- Currently, 86 percent of fund come from the governments, financial institutions, or climate protection groups, and the rest, 14 percent, are infused by the private sector.
- In 2018, private sector contribution was US$18 billion, mobilized through forestry supply chains, philanthropy, multilateral organizations, private equity investments, etc.
- The researchers underscored that more funding is urgently needed to prevent the rapid destruction of nature and the associated systemic economic risks.
Once again, the United Nations has drawn our attention to the dangers posed by climate change and called for increased investments by countries to fight a looming ecological disaster.
In its latest State of Finance report, the world body estimated that the allocation of funds for nature conservation must triple by 2030 and quadruple by 2050 to fight climate change.
The report, released on May 27, 2021, highlights numerous issues like land degradation, plant and animal life destruction, and reckless development causing climate change.
The world will need US$8.1 trillion to fight climate change by mid-century, but there may be a shortfall of US$4.1 trillion with the current spending of US$133 billion annually, it said.
Currently, 86 percent of the climate fund come from the governments, development financial institutions, or climate protection groups, and the rest, 14 percent, are infused by the private sector.
Private Sector Contribution
In 2018, private sector contribution was US$18 billion, mobilized through forestry supply chains, philanthropy, multilateral organizations, private equity investments, etc.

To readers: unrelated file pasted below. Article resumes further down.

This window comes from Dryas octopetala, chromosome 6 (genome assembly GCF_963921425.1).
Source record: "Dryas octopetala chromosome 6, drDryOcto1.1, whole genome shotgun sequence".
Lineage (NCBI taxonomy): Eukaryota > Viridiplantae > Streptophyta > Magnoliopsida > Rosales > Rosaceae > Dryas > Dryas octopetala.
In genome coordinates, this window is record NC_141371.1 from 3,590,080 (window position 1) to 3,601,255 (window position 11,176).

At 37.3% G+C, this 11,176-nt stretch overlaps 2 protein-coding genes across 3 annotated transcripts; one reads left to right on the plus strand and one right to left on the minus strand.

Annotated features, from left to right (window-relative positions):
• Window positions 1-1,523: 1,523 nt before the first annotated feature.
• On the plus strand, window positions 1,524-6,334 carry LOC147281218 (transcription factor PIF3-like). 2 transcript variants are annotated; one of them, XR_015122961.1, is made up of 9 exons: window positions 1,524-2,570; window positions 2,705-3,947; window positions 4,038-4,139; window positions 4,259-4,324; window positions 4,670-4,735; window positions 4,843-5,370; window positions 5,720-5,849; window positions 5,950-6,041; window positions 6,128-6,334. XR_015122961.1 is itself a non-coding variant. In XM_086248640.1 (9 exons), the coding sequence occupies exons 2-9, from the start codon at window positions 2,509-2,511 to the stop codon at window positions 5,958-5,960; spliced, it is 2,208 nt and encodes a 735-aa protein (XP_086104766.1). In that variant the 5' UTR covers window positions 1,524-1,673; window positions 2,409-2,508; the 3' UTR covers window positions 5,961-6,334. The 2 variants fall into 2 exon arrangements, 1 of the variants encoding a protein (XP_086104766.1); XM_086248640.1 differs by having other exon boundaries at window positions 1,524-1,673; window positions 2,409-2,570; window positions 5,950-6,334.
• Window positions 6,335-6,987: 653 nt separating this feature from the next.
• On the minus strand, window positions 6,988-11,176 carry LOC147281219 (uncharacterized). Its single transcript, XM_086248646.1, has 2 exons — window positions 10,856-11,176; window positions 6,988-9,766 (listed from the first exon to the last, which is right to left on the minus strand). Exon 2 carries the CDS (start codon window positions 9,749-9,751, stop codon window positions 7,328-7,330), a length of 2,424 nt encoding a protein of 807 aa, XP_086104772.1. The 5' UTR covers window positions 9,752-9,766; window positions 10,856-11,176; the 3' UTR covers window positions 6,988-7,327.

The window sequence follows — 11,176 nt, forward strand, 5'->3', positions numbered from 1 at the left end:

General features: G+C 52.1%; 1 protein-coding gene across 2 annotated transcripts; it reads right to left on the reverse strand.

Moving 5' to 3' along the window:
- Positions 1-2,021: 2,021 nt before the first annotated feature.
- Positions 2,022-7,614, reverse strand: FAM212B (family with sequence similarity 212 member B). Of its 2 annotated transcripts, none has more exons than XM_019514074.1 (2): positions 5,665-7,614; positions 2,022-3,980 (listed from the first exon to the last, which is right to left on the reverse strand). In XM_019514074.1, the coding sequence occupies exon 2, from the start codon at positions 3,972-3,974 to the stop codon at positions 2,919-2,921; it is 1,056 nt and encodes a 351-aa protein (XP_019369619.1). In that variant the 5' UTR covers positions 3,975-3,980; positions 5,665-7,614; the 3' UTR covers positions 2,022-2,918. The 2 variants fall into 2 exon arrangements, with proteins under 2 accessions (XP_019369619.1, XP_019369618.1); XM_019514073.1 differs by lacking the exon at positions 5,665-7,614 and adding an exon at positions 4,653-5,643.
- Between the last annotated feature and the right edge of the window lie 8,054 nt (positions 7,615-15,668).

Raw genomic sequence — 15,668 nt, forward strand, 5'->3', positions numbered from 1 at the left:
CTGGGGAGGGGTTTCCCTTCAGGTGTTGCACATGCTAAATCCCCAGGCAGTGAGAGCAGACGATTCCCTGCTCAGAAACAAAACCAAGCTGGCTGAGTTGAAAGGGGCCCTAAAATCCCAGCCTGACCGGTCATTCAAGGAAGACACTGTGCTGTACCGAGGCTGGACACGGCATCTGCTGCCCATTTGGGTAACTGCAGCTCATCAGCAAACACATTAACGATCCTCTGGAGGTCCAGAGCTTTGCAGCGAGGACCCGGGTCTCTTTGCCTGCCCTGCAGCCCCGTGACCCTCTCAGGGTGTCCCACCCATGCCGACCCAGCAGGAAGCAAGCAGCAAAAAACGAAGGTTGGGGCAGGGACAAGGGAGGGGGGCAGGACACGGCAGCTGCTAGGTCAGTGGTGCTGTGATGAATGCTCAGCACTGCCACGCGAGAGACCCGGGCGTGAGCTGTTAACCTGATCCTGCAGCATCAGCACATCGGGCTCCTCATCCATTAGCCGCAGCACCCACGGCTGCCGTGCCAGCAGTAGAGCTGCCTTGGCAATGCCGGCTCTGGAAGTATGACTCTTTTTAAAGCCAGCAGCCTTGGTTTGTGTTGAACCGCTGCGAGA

The report suggests that several private sector-led initiatives are already in play, and more companies and financial institutions must join the efforts.
It stressed that adequate financial and scientific resources allocation is a prerequisite to decarbonizing all sectors of the economy. At the same time, the pace and scale of climate mitigation programs must accelerate, it added.
The report was jointly produced by the UN Environment Program (UNEP), the World Economic Forum (WEF), and the Economics of Land Degradation Initiative ahead of the launch of the UN Decade on Ecosystem Restoration program at the World Environment Day on June 5.
Researchers underscored that more funding is urgently needed to prevent the rapid destruction of nature and the associated systemic economic risks.
UN Decade On Ecosystem Restoration
The UN Decade initiative will run from 2021 to 2030 to help achieve the UN Sustainable Development Goals. Scientists believe that it is the last chance to prevent a climate disaster.
The project aims at restoring our sensitive ecosystems to improve livelihoods and fight climate change. It also seeks urgent actions to boost investments for climate initiatives.
The plan is to increase forest cover, expand the agroforestry areas by up to 300 million hectares by 2050 and reduce carbon emissions. The report estimated that around US$203 billion are required to achieve these objectives.
A separate joint study of the UNEP and the University of Oxford has revealed that out of US$14.6 trillion announced by the world’s 50 largest economies to fight the coronavirus pandemic, only US$368 billion have been channelled to green initiatives.
Experts believe that investments in green technologies and infrastructure would promote sustainable development, thereby offering governments and private sector stakeholders opportunities to create new revenue sources for the future. In addition, the nature-based products or solutions would get access to a new market where they can grow and profit.